The goals of the SECURE program were three-fold:
- Rapidly connect the Foundation staff to Pastors to better understand parish needs
- Develop customized plans for each parish to recover lost offertory as a result of COVID-19
- Build a stronger system of online and communication tools to sustain parishes over the long term
In lieu of local parish campaigns, the SECURE program ran for approximately 10 weeks in parallel to an ongoing major gift effort. Of the 50 reporting parishes, weekly offertory from March 8 (pre-crisis) to May 31 (churches re-opening in Ohio) was, on average, eight percent higher than pre-crisis levels and over two times higher than the all-time offertory low on March 22. Parish offertory for the first three weeks in June exceeded the first three weeks in March by approximately 45 percent. Most notably, the Catholic Diocese of Cleveland has been able to stave off more significant offertory losses in Fiscal Year 2021.
Aside from the financial benefits of the program participants, the pivot to a modified campaign model allowed the Foundation to restart the campaign in Fall 2020 with a cohort of parishes who had a positive financial outlook, stronger technical capability, and a sense of earned trust in the Foundation to remain flexible and responsive to parish needs. The return to parish campaigning post-SECURE program has resulted in more dollars raised and more donors engaged than was previously expected.
The remainder of this article will share some specific tips and lessons learned that may be helpful if your organization is considering emergency planning as you (re)start or reconfigure your fundraising efforts:
Embrace Change: A shift in your planning does not mean a break in your fundraising efforts. Embrace learning and adaptation in your campaign model in order to remain responsive to an ever-changing post-pandemic environment.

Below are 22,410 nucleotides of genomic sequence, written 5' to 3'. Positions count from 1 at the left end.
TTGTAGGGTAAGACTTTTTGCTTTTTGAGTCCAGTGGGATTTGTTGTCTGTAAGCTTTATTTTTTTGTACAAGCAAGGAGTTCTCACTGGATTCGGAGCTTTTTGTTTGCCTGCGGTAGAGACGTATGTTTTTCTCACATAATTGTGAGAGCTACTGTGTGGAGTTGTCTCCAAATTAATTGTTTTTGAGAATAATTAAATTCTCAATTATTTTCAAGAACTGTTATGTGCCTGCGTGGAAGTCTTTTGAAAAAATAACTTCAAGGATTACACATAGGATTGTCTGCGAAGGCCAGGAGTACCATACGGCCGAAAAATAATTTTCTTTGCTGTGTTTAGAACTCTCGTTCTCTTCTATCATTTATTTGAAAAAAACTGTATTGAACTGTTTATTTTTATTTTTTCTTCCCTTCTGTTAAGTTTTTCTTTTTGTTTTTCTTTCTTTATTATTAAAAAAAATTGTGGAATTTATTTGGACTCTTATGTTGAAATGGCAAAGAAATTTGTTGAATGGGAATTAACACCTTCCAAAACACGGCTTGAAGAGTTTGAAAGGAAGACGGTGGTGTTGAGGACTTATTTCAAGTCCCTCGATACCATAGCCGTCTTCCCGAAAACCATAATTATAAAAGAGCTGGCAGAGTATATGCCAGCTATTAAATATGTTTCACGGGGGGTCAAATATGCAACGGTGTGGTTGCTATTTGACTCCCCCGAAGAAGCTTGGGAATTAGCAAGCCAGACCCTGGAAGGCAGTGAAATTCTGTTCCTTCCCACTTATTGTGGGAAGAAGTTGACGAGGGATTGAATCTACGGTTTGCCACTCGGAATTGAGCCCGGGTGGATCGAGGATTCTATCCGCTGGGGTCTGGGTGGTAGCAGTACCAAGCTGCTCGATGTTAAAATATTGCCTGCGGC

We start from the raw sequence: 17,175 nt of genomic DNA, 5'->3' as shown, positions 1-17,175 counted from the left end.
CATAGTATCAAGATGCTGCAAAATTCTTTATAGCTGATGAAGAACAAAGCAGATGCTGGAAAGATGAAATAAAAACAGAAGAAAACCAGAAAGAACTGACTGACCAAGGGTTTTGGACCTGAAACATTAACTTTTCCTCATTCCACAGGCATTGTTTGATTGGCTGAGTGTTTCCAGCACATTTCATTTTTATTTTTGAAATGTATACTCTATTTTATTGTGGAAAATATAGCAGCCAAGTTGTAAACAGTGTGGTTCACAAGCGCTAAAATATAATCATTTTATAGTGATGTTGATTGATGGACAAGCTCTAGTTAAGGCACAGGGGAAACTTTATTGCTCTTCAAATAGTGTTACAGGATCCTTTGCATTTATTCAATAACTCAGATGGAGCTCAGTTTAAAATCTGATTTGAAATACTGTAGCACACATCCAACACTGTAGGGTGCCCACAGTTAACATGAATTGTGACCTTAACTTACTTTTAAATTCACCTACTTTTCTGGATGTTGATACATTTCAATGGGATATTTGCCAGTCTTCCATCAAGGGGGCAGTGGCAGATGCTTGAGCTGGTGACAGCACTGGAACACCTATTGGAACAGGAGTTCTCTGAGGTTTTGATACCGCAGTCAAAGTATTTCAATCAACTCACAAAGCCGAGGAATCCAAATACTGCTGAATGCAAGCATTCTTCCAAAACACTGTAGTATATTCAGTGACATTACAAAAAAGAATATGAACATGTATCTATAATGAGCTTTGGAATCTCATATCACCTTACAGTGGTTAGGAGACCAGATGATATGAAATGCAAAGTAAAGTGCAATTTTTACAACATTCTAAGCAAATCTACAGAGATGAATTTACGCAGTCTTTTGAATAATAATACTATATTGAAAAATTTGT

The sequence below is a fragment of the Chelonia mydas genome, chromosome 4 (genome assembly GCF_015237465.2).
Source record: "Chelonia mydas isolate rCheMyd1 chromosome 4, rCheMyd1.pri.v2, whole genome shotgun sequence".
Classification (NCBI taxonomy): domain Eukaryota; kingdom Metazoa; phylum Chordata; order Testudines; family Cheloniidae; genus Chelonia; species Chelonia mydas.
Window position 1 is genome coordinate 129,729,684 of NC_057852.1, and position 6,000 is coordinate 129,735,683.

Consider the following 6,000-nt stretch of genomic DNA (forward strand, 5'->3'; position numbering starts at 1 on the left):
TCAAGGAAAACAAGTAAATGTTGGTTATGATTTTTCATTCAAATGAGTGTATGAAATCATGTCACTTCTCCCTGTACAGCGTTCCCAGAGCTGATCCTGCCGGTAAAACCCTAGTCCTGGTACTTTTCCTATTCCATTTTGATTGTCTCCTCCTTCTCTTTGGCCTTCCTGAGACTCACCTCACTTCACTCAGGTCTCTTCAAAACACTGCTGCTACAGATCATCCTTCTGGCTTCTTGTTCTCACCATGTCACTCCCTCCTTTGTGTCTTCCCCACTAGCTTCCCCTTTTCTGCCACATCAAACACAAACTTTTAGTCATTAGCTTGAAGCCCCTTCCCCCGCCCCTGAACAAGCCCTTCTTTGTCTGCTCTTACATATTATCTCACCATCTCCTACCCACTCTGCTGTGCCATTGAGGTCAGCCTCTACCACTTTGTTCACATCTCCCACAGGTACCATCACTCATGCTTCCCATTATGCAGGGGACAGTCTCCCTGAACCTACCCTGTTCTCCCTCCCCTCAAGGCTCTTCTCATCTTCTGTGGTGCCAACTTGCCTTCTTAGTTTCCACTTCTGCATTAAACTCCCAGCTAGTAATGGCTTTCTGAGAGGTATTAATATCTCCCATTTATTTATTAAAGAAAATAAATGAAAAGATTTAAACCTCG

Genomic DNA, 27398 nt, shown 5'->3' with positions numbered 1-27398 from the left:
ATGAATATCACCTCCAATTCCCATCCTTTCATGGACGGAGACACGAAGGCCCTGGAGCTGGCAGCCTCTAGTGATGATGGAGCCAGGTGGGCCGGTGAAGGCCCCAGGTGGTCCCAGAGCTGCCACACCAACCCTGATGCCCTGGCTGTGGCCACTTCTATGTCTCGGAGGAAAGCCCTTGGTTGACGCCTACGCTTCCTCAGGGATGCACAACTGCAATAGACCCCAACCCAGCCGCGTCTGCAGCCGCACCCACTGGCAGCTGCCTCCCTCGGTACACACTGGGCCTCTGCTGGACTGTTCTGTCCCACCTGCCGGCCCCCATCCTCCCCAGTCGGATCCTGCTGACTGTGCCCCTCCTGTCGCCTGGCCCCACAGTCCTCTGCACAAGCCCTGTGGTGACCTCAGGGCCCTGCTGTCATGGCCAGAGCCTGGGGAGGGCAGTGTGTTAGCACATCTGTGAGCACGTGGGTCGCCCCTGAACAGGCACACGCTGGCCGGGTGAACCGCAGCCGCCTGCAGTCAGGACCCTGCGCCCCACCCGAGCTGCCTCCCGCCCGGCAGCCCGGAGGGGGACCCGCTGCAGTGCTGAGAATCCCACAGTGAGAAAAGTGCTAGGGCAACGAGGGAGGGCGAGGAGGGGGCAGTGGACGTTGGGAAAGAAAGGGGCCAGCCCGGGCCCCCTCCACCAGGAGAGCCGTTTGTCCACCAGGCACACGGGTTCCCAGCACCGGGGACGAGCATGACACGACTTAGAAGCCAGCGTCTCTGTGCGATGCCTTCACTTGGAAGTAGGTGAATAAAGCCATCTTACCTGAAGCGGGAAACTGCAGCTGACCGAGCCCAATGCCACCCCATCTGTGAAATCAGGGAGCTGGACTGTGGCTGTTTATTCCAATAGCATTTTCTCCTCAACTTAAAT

Build Trust: Explore ways your organization can best support parishes as they navigate a hybrid model of in-person and virtual worship, even if it runs parallel to or in support of your larger fundraising efforts.
Maintain Major Gifts: Continue to engage your major donors meaningfully during this time to ensure they remain closely connected to the work and the mission of your organization.
Bolster Resources: Investigate where and how your organization can strengthen its tools and resources for a post-pandemic environment.
Communicate Success: Maintain consistent communications with your constituents and celebrate the small wins.
CCS offers our congratulations to the Catholic Community Foundation of the Diocese of Cleveland. To date, the campaign has raised $49 million from 11,900 donors—far above the $30 million campaign goal.
Interested in learning more about how CCS works with parishes and dioceses? Contact us today.
About the Author
Lauren is an Assistant Vice President with CCS Fundraising, where she leverages her expertise in building strong partnerships in nonprofit and policy environments to better serve her clients. Lauren is trained in mixed-methods research and offers years of experience in strategic planning, research, and data analysis to support clients and drive high-impact fundraising efforts. Lauren specializes in campaign management, feasibility and planning studies, and development assessments.